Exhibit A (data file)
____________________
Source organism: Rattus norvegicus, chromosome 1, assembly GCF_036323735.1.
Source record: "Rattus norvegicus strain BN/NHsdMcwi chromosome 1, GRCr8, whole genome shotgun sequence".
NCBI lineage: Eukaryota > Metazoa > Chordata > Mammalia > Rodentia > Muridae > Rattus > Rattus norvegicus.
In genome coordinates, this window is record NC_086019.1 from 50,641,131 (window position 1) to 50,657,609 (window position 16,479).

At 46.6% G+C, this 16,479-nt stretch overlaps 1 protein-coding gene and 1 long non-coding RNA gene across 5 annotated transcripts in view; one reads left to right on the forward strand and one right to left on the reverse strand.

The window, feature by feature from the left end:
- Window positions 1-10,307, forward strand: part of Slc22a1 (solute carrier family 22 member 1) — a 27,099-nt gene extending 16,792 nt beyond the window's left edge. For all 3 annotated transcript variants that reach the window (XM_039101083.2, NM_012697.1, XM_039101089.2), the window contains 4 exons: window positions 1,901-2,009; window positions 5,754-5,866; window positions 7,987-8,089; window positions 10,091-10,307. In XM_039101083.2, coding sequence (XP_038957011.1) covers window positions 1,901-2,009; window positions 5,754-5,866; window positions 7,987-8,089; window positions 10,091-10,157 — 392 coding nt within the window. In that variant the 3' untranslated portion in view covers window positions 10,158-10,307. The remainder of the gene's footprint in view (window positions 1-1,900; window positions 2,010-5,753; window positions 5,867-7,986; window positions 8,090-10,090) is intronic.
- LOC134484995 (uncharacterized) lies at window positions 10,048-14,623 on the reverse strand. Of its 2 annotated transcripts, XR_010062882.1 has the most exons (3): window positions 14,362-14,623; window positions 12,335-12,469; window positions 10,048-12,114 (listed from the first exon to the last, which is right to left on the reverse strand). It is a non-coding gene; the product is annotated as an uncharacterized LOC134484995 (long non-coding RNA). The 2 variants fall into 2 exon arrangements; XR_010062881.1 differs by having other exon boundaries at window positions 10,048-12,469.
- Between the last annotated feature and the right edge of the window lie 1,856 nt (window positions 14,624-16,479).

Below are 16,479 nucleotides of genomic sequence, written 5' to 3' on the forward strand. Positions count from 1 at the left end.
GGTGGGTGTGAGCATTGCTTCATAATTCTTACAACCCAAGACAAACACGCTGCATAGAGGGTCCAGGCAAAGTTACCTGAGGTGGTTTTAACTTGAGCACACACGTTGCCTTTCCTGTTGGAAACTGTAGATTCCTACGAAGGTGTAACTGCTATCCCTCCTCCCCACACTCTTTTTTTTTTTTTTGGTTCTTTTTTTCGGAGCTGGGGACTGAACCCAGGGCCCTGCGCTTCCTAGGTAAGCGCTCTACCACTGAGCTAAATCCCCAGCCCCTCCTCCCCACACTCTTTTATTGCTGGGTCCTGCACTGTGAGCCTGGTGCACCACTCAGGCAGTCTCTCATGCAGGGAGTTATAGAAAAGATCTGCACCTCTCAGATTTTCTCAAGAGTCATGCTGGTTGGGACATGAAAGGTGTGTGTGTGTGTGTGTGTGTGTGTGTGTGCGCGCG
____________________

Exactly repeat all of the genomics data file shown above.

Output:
Source organism: Rattus norvegicus, chromosome 1, assembly GCF_036323735.1.
Source record: "Rattus norvegicus strain BN/NHsdMcwi chromosome 1, GRCr8, whole genome shotgun sequence".
NCBI lineage: Eukaryota > Metazoa > Chordata > Mammalia > Rodentia > Muridae > Rattus > Rattus norvegicus.
In genome coordinates, this window is record NC_086019.1 from 50,641,131 (window position 1) to 50,657,609 (window position 16,479).

At 46.6% G+C, this 16,479-nt stretch overlaps 1 protein-coding gene and 1 long non-coding RNA gene across 5 annotated transcripts in view; one reads left to right on the forward strand and one right to left on the reverse strand.

The window, feature by feature from the left end:
- Window positions 1-10,307, forward strand: part of Slc22a1 (solute carrier family 22 member 1) — a 27,099-nt gene extending 16,792 nt beyond the window's left edge. For all 3 annotated transcript variants that reach the window (XM_039101083.2, NM_012697.1, XM_039101089.2), the window contains 4 exons: window positions 1,901-2,009; window positions 5,754-5,866; window positions 7,987-8,089; window positions 10,091-10,307. In XM_039101083.2, coding sequence (XP_038957011.1) covers window positions 1,901-2,009; window positions 5,754-5,866; window positions 7,987-8,089; window positions 10,091-10,157 — 392 coding nt within the window. In that variant the 3' untranslated portion in view covers window positions 10,158-10,307. The remainder of the gene's footprint in view (window positions 1-1,900; window positions 2,010-5,753; window positions 5,867-7,986; window positions 8,090-10,090) is intronic.
- LOC134484995 (uncharacterized) lies at window positions 10,048-14,623 on the reverse strand. Of its 2 annotated transcripts, XR_010062882.1 has the most exons (3): window positions 14,362-14,623; window positions 12,335-12,469; window positions 10,048-12,114 (listed from the first exon to the last, which is right to left on the reverse strand). It is a non-coding gene; the product is annotated as an uncharacterized LOC134484995 (long non-coding RNA). The 2 variants fall into 2 exon arrangements; XR_010062881.1 differs by having other exon boundaries at window positions 10,048-12,469.
- Between the last annotated feature and the right edge of the window lie 1,856 nt (window positions 14,624-16,479).

Below are 16,479 nucleotides of genomic sequence, written 5' to 3' on the forward strand. Positions count from 1 at the left end.
GGTGGGTGTGAGCATTGCTTCATAATTCTTACAACCCAAGACAAACACGCTGCATAGAGGGTCCAGGCAAAGTTACCTGAGGTGGTTTTAACTTGAGCACACACGTTGCCTTTCCTGTTGGAAACTGTAGATTCCTACGAAGGTGTAACTGCTATCCCTCCTCCCCACACTCTTTTTTTTTTTTTTGGTTCTTTTTTTCGGAGCTGGGGACTGAACCCAGGGCCCTGCGCTTCCTAGGTAAGCGCTCTACCACTGAGCTAAATCCCCAGCCCCTCCTCCCCACACTCTTTTATTGCTGGGTCCTGCACTGTGAGCCTGGTGCACCACTCAGGCAGTCTCTCATGCAGGGAGTTATAGAAAAGATCTGCACCTCTCAGATTTTCTCAAGAGTCATGCTGGTTGGGACATGAAAGGTGTGTGTGTGTGTGTGTGTGTGTGTGTGTGCGCGCG